“I’ve been planning my retirement since 2015, 2016 – I know that sounds crazy – but I knew this day would come. I’ve heard from players over the years who found it very difficult to fill the gap. For me I was very focused on doing what I was doing during the time I left Dublin in my career. But I had always kept an eye on my life after playing.
“You are lucky that you get so much from playing at this level. You are in touch with brilliant people and experts and you can use that to do whatever you want in life, whether it is a business or a work idea.”
Despite winning eight All-Ireland titles – six of them in a row, a feat never before equaled in Gaelic football or hurling – and two All-Stars awards, McMahon believes ex-players will soon be forgotten. He genuinely seems to think that’s the case, although anyone with even the slightest interest in GAA is unlikely to forget him anytime soon.
The 34-year-old has never been so busy. As well as continuing to play club football with Ballymun Kickhams, he also wants to expand his BeDo7 gym, especially after business has been hit hard by the pandemic. Traditionally known for being in excellent physical condition, his personal training skills are in demand and he has worked as a first-team performance coach for League of Ireland club Bohemians.
He is also employed on the panditry front. He has a new podcast with him independent.ie as well as a column with this newspaper. He says both roles help him stay in touch with the elite level of the game.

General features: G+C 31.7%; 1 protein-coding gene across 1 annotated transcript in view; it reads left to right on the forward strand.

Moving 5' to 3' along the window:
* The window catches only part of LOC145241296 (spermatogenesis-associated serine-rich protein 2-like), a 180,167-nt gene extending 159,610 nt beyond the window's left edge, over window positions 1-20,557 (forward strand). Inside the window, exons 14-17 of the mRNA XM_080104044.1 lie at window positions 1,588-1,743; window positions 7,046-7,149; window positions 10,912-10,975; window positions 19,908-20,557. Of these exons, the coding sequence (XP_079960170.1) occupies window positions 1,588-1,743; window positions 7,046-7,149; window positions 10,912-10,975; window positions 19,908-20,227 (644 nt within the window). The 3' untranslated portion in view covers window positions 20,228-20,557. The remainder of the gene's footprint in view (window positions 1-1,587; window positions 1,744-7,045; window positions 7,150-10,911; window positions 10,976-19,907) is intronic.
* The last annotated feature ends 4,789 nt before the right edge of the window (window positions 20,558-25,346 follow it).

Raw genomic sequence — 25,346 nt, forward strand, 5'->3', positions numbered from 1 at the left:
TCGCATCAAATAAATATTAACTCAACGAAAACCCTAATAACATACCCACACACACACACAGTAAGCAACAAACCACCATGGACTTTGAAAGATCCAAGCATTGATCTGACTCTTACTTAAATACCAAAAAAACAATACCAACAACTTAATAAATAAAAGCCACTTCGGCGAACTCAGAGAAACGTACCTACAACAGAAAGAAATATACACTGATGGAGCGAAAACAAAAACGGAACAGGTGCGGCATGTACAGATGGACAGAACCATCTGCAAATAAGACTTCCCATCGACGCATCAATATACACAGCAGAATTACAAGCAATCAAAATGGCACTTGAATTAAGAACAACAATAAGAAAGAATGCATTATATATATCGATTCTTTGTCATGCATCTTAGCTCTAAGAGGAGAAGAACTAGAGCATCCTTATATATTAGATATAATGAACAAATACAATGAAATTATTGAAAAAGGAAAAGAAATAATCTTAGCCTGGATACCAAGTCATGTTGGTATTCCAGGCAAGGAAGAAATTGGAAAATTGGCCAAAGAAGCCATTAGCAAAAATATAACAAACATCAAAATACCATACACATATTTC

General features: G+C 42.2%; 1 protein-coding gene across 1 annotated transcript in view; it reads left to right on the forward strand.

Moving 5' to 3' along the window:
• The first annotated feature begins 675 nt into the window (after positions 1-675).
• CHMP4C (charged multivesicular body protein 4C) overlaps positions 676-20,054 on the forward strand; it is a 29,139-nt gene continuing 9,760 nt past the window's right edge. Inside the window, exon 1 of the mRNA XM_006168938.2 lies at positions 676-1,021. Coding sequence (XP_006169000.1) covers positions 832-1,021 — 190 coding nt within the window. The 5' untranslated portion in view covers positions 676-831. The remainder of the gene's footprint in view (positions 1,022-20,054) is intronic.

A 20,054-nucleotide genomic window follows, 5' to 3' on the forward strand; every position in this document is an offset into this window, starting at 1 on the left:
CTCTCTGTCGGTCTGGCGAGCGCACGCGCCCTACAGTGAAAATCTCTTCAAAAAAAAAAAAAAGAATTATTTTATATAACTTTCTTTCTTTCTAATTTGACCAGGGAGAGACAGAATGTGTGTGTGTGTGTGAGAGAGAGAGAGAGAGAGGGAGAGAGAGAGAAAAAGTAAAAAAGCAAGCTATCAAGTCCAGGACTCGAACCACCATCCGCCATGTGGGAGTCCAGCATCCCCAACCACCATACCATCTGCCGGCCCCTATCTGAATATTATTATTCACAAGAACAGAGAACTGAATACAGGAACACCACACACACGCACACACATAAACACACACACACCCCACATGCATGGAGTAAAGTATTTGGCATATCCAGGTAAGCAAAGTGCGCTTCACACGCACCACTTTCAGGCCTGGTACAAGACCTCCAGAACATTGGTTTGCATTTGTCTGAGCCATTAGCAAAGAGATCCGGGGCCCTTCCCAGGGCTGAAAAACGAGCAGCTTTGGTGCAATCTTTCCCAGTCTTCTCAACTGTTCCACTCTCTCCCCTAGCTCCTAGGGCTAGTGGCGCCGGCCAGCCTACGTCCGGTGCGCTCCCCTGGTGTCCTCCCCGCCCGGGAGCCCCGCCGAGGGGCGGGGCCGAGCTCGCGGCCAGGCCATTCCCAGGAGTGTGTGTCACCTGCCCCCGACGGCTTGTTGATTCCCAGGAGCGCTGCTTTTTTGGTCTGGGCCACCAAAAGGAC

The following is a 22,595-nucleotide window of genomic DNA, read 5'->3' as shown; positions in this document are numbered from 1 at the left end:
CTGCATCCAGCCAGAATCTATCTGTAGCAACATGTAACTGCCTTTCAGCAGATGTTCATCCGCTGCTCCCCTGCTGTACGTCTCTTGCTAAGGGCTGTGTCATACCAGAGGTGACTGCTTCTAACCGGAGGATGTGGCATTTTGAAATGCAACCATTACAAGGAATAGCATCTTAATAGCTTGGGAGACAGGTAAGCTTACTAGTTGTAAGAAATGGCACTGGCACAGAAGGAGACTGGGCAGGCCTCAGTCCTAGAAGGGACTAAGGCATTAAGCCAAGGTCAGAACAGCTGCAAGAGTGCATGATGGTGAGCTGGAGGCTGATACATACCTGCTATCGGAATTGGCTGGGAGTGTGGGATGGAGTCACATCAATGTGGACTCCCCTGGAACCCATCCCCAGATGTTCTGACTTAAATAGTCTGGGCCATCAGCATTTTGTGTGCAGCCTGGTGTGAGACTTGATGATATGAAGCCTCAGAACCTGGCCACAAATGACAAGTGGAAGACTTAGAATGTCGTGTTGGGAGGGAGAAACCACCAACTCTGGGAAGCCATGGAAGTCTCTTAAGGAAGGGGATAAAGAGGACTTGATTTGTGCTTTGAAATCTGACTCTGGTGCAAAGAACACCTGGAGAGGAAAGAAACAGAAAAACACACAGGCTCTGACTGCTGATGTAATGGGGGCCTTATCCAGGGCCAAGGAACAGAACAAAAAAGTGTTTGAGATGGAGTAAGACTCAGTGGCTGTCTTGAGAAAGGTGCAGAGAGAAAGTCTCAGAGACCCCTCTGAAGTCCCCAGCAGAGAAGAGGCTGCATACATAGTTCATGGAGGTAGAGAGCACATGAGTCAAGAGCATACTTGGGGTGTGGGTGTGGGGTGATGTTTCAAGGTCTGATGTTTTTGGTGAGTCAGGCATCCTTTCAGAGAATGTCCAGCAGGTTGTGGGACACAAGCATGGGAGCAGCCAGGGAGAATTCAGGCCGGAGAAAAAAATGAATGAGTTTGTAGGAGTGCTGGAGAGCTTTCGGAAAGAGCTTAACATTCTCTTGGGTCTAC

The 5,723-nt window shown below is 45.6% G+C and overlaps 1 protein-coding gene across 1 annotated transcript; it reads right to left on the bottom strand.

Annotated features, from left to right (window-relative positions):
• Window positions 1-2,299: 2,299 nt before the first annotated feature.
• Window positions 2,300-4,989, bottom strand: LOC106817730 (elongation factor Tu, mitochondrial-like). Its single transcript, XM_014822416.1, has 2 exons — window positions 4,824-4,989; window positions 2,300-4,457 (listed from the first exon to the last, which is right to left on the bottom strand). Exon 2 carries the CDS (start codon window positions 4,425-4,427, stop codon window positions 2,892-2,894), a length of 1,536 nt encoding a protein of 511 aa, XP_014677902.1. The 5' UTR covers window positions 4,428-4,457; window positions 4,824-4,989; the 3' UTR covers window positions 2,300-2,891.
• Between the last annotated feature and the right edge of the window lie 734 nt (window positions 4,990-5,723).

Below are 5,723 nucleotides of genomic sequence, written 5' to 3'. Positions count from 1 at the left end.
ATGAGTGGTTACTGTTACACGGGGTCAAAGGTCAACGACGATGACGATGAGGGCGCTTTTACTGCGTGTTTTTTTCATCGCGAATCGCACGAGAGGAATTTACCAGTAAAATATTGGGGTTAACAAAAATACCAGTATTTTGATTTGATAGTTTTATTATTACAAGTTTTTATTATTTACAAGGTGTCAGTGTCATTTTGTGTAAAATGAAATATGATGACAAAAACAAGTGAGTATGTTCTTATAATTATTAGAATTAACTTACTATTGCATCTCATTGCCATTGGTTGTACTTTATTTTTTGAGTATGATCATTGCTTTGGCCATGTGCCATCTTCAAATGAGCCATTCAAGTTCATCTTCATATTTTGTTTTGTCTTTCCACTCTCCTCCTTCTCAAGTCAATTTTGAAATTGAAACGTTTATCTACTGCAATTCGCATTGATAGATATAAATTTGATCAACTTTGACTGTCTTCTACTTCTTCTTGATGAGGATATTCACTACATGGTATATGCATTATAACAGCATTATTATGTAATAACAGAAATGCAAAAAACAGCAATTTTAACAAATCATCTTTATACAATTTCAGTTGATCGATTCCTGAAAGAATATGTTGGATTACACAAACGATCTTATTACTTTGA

He has to juggle all of these demands with a new parenthood. His wife Sarah gave birth to a boy named Leannain 12 weeks ago.
It’s pronounced “Lennon,” but McMahon is quick to point out that the name isn’t inspired by Beatle. “The Irish spelling means ‘young darling’. My father was from West Belfast and I wanted an Irish name.”
The joy of Leannain’s arrival is marred by the fact that Phil McMahon Snr died of stomach cancer in 2018. “My father never saw him. I would have loved it if they had met.”
Having a baby has given McMahon the opportunity to re-evaluate the time management skills of all teammates with children. “I don’t know how boys do that when they play. It’s an amateur sport, so you have 40 hours of work and you probably play football for more than 40 hours.”
Philly McMahon can’t walk down the street without someone asking him his prediction for this year’s championship. Having dominated the game for the past decade, Dublin seems to be in transition. The Sky Blues didn’t make it to the final last year and their league form was surprisingly poor.
“I think there are three tiers, with Kerry and Mayo on the top tier and Dublin, Donegal, Armagh, Tyrone and possibly Galway on the second tier. But I think Dublin has the biggest room to grow.” He scoffs at anyone who writes them off and believes Dublin will be champions again next July. He’s still close to some of the current squad, so he’s better placed than most to gauge their chances.
However, the bookies support Kerry. McMahon has his doubts, despite a strong panel that includes one of the greatest players of his generation, David Clifford. “Has Kerry set any complacency in recent years and will that be the theme again this year?” he asks. “Will Kerry end up beating himself?”
It’s fight talk, but then again, it would be odd to expect anything less from Philly McMahon.
The Choice: A Novel for Young Readers is available now. A GAA podcast, Philly McMahon’s Friday Throw-In is on Independent.ie and his Irish Independent column is on Saturdays
https://www.independent.ie/entertainment/books/philly-mcmahon-writing-has-helped-me-grieve-for-my-brother-41600962.html Philly McMahon: ‘Writing helped me mourn my brother’